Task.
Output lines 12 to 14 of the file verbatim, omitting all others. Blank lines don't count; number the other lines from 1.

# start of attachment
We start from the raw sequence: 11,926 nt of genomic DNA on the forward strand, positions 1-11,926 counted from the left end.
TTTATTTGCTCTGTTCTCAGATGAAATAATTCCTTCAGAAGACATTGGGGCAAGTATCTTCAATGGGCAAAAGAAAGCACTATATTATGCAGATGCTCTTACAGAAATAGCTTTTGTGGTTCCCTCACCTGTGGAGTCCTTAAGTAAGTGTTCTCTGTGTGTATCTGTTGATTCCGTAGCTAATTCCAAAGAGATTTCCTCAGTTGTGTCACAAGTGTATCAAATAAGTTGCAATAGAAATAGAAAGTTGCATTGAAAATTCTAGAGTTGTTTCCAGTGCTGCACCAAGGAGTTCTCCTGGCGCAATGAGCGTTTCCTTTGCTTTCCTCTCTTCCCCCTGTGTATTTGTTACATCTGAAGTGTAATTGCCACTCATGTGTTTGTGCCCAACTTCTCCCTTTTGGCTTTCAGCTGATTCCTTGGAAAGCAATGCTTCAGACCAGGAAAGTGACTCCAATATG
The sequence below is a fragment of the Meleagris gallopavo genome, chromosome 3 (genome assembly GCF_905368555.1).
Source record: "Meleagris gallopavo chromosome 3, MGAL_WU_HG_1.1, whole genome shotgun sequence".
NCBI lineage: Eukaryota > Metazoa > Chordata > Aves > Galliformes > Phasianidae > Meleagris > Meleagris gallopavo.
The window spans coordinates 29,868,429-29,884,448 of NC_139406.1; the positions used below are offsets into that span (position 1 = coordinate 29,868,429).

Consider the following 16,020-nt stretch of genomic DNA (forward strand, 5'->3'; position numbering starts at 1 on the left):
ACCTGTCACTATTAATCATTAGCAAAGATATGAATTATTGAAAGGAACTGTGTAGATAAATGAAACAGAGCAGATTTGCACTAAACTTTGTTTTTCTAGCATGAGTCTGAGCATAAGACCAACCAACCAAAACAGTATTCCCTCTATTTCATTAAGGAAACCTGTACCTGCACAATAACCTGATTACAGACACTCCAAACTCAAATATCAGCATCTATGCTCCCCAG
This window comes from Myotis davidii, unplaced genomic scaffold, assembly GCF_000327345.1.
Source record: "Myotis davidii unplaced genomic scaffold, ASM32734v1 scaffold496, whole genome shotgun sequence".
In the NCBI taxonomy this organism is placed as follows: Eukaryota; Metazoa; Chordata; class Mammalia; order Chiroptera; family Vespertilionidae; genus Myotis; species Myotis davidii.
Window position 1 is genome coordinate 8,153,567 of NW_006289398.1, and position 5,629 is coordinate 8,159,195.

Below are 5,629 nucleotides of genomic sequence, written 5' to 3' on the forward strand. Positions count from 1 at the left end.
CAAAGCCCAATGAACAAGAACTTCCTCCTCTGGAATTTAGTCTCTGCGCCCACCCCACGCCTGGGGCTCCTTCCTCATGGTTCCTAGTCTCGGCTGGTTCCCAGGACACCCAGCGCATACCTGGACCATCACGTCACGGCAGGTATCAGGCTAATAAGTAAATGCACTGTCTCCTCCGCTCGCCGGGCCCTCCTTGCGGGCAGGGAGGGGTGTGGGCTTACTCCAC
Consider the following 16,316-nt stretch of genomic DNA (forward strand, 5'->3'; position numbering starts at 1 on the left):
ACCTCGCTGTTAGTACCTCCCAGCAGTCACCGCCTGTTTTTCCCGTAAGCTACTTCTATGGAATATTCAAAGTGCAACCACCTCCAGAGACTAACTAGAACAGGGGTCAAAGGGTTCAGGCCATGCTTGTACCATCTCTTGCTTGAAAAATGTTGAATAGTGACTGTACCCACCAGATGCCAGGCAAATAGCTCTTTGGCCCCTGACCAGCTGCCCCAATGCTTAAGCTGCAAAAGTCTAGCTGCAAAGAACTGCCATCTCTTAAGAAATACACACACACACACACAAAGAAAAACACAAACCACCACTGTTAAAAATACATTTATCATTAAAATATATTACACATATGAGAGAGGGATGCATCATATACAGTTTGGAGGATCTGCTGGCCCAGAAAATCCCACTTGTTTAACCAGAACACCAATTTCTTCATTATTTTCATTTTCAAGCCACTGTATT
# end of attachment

Window position 1 is genome coordinate 8,153,567 of NW_006289398.1, and position 5,629 is coordinate 8,159,195.

Below are 5,629 nucleotides of genomic sequence, written 5' to 3' on the forward strand. Positions count from 1 at the left end.
CAAAGCCCAATGAACAAGAACTTCCTCCTCTGGAATTTAGTCTCTGCGCCCACCCCACGCCTGGGGCTCCTTCCTCATGGTTCCTAGTCTCGGCTGGTTCCCAGGACACCCAGCGCATACCTGGACCATCACGTCACGGCAGGTATCAGGCTAATAAGTAAATGCACTGTCTCCTCCGCTCGCCGGGCCCTCCTTGCGGGCAGGGAGGGGTGTGGGCTTACTCCAC